UPDATE: At the request of the applicant, the continued hearing on Arcata Land Company’s proposed 23-acre cannabis project was continued. The Planning Commission scheduled a special meeting for April 22 at 6 p.m.
- With Flower Business Struggling, Sun Valley Plans 23 Acres of Cannabis Cultivation in Arcata Bottoms
After enduring a wave of public criticism at a March 18 hearing of the Humboldt County Planning Commission, the proponents of a 22.9-acre cannabis project in the Arcata Bottoms have offered to cut the size of their proposal nearly in half.
In a letter sent to the commission Wednesday, Natalynne DeLapp and Ross Gordon of the Humboldt County Growers Alliance, a cannabis industry organization, say representatives of the project applicant, Arcata Land Company, reached out the previous day to suggest a compromise.
“On March 30,” the letter states, “Arcata Land Company sent HCGA a proposal in writing that suggested a willingness to reduce the scale of the project to eight acres of mature plant cultivation, and four acres of nursery space.” The Arcata Land Company is led by Lane DeVries, CEO and president of Sun Valley Floral Farms, which owns the property on which this project is proposed.
Humboldt County Planning and Building Director John Ford confirmed the offer via email, telling the Outpost that the company suggested slashing the size of the industrial grow down to eight acres of cultivation — including 5.7 acres of mixed-light and 2.3 acres light deprivation in hoop house-style greenhouses — and four acres of nursery.
“I do not have more than that right now,” Ford wrote.
DeVries did not respond directly to voicemails, but he let it be known through an intermediary that no one from his organization will be commenting to any reporters until they are ready.
This project has generated a lot of interest, which isn’t surprising considering it would be the largest cannabis cultivation site in Humboldt County by a wide margin and one of the largest in the state. The March 18 Planning Commission hearing was continued due to the volume of public comment, which lasted for several hours. Deliberations are scheduled to continue Thursday evening.
If the Arcata Land Company’s offer was meant to placate some of the fiercest project opponents, it did not succeed — at least, not with HCGA.
A bit of background: DeLapp and Gordon submitted a five-page letter to the commission back on March 15, outlining a range of objections to the project on behalf of the organization’s membership, which is comprised of more than 250 local cannabis businesses.
Size was the major issue for the HCGA, along with many other public commenters. The HCGA’s March 15 letter argued that county officials never intended to allow for such a massive cultivation operation when they were crafting the Commercial Medical Marijuana Land Use Ordinance (aka Ordinance 1.0) or its successor, the Commercial Cannabis Land Use Ordinance (Ordinance 2.0).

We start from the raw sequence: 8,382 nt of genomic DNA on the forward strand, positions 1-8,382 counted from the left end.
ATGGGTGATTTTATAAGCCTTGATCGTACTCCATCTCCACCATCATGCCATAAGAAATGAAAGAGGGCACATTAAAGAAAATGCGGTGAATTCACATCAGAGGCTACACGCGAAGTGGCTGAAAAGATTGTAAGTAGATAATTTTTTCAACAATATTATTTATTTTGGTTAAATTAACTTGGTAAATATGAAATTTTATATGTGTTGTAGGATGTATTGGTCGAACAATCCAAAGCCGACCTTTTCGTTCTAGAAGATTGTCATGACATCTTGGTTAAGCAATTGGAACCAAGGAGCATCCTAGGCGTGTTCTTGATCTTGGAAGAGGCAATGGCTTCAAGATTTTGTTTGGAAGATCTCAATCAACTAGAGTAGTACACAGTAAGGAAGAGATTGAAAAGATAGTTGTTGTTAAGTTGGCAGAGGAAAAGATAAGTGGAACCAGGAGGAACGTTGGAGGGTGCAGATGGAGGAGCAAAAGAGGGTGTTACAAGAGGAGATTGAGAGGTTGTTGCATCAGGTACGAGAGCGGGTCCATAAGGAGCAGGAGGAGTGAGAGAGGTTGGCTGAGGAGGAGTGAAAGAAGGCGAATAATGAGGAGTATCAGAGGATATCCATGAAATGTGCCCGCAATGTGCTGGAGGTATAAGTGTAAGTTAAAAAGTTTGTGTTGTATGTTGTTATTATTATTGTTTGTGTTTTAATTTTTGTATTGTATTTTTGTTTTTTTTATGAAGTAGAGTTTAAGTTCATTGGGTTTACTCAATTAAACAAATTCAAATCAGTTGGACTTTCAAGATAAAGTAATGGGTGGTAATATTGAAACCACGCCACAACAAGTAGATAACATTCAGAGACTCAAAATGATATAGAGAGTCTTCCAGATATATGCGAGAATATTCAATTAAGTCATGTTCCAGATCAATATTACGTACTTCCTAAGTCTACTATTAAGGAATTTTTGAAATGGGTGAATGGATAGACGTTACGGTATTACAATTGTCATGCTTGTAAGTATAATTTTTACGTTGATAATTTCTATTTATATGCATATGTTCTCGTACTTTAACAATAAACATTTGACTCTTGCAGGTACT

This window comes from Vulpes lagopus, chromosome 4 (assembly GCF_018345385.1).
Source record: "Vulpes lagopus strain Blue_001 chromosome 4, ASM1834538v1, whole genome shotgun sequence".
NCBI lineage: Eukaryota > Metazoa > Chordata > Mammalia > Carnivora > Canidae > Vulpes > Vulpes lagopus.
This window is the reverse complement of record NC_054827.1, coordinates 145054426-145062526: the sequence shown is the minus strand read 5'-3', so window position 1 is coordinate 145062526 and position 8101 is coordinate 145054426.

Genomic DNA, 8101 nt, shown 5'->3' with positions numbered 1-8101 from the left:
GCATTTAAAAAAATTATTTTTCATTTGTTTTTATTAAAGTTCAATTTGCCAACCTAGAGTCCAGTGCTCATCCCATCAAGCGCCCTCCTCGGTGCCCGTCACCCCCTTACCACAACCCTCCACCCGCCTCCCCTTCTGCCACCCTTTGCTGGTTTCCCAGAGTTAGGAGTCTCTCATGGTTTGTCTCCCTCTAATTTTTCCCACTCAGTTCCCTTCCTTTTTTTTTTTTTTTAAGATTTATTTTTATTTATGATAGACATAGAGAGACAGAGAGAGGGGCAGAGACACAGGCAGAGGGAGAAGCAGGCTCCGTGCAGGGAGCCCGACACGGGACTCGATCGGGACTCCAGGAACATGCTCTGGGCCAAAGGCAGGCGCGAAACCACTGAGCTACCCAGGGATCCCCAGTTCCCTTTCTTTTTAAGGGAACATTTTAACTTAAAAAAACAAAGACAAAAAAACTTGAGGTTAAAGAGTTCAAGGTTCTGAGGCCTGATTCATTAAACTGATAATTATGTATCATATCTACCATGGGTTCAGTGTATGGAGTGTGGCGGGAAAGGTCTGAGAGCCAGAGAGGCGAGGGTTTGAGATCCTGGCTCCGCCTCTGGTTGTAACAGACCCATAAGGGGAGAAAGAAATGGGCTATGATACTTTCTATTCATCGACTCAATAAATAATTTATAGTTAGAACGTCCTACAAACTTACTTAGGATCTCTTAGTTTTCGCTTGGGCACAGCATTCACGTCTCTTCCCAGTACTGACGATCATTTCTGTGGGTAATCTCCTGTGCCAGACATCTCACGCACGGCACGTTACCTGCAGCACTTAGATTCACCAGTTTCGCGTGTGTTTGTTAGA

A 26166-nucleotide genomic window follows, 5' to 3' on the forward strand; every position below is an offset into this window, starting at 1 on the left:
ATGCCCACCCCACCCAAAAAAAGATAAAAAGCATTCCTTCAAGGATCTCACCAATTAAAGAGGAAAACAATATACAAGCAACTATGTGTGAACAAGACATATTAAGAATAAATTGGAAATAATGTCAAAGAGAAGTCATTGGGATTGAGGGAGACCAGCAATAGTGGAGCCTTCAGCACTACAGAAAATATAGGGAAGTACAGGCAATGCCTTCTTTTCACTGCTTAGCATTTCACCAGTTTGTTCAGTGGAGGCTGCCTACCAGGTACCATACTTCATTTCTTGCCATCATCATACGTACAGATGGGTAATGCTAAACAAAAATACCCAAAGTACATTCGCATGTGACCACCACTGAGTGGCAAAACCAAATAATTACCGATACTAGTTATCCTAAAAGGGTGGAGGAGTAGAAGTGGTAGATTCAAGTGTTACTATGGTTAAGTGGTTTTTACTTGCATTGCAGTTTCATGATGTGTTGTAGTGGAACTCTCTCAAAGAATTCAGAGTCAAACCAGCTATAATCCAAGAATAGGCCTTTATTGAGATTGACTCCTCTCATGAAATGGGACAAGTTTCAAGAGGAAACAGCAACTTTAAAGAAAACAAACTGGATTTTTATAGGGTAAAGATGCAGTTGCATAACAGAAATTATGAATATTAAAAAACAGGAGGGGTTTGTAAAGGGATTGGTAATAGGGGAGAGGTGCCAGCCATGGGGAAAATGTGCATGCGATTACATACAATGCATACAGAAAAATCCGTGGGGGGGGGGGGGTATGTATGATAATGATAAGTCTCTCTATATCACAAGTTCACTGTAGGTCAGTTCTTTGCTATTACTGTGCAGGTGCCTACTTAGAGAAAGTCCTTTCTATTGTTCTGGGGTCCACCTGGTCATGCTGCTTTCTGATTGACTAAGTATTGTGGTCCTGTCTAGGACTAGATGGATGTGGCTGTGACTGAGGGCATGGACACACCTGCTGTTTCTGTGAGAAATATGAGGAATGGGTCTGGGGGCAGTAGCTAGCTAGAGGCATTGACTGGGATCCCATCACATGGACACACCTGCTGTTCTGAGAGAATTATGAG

“At best, it can be argued that the [Arcata Land Company] project takes advantage of legal loopholes and oversights in the drafting of these ordinances,” the letter states, “but we do not see how it can be argued that the project is consistent with the intent and purpose of these ordinances.”
The letter quotes from Ordinance 2.0, which says, “no more than eight acres of Commercial Cannabis cultivation permits may be issued to a single Person.”
In the follow-up letter sent Thursday, DeLapp and Gordon say the project proponents believed that their offer to reduce the project down to eight acres of cultivation and four of nursery would satisfy HCGA’s requests. Not so.
“After reviewing the language in Humboldt’s cannabis ordinances, and discussing with our membership, we do not agree,” the letter says. (Underline in the original.) The letter reiterates the argument that drafters of the county’s weed regulations meant to limit the total cultivation area held by any one person or company to eight acres — nursery space included.
County planning staff has argued otherwise. In fact, Ford addressed this argument head-on during the March 18 meeting.
“I think the size shocks people,” he said. However, he continued, both the CMMLUO (Ordinance 1.0) and the CCLUO (Ordinance 2.0) identified industrial sites like this one as desirable redevelopment opportunities for new cannabis projects. “And so it has been a priority, frankly, of the county to process cannabis cultivation on industrial sites.”
While the 38.2-acre Sun Valley property sits in the midst of lush agricultural fields, it is zoned heavy industrial with a qualified combining zone, aka a “Q zone,” dating back to its previous incarnation as a log deck for the Simpson Lumber Mill.
Thursday’s Planning Commission meeting is scheduled to begin at 6 p.m. You can virtually attend via Zoom through this link. The password is 200525.
Last time, though, so many people tried to log in via Zoom that the county reached the maximum allowed to participate, so if Zoom doesn’t work, try calling in: (346) 248-7799. Enter meeting ID 976-3777-7152 and the password: 200525.
And if you’d just like to watch, the meeting will be live-streamed at humboldt.legistar.com and broadcast on cable through Access Humboldt.